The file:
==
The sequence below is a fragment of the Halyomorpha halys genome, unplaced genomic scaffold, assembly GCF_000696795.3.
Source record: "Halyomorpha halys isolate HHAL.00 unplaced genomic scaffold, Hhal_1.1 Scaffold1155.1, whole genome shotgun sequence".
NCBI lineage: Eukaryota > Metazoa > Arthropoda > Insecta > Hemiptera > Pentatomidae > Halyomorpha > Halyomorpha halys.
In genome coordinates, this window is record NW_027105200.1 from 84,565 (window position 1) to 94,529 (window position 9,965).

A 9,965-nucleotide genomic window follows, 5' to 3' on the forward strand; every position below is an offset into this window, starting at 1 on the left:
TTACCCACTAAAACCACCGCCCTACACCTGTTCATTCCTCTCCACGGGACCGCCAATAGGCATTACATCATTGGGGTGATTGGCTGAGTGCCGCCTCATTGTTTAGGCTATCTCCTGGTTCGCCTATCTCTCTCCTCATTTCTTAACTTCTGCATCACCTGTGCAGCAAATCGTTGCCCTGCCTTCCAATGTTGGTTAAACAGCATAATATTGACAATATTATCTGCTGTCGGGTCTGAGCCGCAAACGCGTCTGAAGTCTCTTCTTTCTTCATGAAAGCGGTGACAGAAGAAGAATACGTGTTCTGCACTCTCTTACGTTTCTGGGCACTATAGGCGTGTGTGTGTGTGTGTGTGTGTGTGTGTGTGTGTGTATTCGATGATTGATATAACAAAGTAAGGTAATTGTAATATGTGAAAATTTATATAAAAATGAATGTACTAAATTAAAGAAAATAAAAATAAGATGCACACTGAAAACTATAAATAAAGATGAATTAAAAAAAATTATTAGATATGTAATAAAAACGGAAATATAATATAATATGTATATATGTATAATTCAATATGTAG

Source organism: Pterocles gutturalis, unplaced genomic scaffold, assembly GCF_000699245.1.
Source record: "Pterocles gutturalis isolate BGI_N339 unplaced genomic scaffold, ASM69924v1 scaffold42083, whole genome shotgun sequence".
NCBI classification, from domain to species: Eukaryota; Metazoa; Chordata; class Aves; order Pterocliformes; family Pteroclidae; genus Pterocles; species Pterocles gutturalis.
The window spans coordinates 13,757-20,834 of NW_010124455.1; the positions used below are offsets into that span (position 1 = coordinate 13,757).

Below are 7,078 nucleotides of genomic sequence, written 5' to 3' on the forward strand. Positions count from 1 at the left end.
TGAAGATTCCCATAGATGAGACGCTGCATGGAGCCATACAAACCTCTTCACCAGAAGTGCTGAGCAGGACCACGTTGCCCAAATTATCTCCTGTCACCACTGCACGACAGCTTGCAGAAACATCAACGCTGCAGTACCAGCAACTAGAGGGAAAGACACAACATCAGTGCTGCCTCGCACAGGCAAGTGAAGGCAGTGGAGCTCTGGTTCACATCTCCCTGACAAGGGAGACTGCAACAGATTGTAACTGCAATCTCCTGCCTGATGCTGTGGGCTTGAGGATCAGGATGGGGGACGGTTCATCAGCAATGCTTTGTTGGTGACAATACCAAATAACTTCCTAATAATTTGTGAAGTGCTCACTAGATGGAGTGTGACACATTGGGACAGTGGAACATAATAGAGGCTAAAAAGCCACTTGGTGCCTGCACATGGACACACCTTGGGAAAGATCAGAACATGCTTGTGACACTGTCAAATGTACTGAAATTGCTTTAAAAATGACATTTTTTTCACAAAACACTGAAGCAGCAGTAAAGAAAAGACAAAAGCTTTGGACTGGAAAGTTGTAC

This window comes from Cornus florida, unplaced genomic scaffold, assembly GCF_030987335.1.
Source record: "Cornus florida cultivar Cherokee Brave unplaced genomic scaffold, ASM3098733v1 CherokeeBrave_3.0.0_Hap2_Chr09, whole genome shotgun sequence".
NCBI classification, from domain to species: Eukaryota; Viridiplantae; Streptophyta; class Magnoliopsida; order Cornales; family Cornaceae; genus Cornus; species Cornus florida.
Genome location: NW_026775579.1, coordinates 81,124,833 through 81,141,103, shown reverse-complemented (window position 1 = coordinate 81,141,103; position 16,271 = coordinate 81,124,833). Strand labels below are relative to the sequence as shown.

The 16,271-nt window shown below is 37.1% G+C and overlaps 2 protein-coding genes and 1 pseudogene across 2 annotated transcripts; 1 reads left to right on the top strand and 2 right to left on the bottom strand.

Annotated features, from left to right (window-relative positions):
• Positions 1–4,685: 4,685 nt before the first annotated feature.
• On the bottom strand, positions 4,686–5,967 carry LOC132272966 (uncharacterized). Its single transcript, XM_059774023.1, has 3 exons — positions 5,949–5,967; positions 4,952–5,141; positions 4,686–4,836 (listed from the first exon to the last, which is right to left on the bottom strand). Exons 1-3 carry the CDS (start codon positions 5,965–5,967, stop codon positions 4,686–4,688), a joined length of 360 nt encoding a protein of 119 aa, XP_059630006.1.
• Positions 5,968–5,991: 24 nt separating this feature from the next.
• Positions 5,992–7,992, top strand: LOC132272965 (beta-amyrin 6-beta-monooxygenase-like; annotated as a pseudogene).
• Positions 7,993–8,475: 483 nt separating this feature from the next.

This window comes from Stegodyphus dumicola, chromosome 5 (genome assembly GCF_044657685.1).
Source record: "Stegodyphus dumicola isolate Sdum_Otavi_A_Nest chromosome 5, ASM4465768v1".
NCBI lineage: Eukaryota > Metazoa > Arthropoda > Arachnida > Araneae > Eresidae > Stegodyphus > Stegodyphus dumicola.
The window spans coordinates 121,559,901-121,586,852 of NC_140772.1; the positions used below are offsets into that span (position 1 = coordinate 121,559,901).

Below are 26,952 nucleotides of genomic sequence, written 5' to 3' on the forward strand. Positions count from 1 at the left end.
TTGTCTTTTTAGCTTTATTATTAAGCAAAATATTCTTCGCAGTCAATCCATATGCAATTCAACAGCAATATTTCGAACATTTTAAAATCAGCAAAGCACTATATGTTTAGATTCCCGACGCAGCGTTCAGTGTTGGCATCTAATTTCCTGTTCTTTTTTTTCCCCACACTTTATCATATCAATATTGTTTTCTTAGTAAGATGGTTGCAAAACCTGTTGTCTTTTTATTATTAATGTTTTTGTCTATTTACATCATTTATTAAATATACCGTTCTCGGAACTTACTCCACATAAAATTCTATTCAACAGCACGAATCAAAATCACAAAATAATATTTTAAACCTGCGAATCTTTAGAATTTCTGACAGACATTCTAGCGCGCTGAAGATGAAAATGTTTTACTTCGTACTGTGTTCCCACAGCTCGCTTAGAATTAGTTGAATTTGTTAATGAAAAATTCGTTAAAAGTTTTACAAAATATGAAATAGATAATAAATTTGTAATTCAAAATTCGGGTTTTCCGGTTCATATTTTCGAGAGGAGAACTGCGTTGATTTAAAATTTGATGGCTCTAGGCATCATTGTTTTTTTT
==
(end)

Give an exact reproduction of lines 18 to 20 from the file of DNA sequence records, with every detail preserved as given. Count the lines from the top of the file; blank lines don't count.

Annotated features, from left to right (window-relative positions):
• Positions 1–4,685: 4,685 nt before the first annotated feature.
• On the bottom strand, positions 4,686–5,967 carry LOC132272966 (uncharacterized). Its single transcript, XM_059774023.1, has 3 exons — positions 5,949–5,967; positions 4,952–5,141; positions 4,686–4,836 (listed from the first exon to the last, which is right to left on the bottom strand). Exons 1-3 carry the CDS (start codon positions 5,965–5,967, stop codon positions 4,686–4,688), a joined length of 360 nt encoding a protein of 119 aa, XP_059630006.1.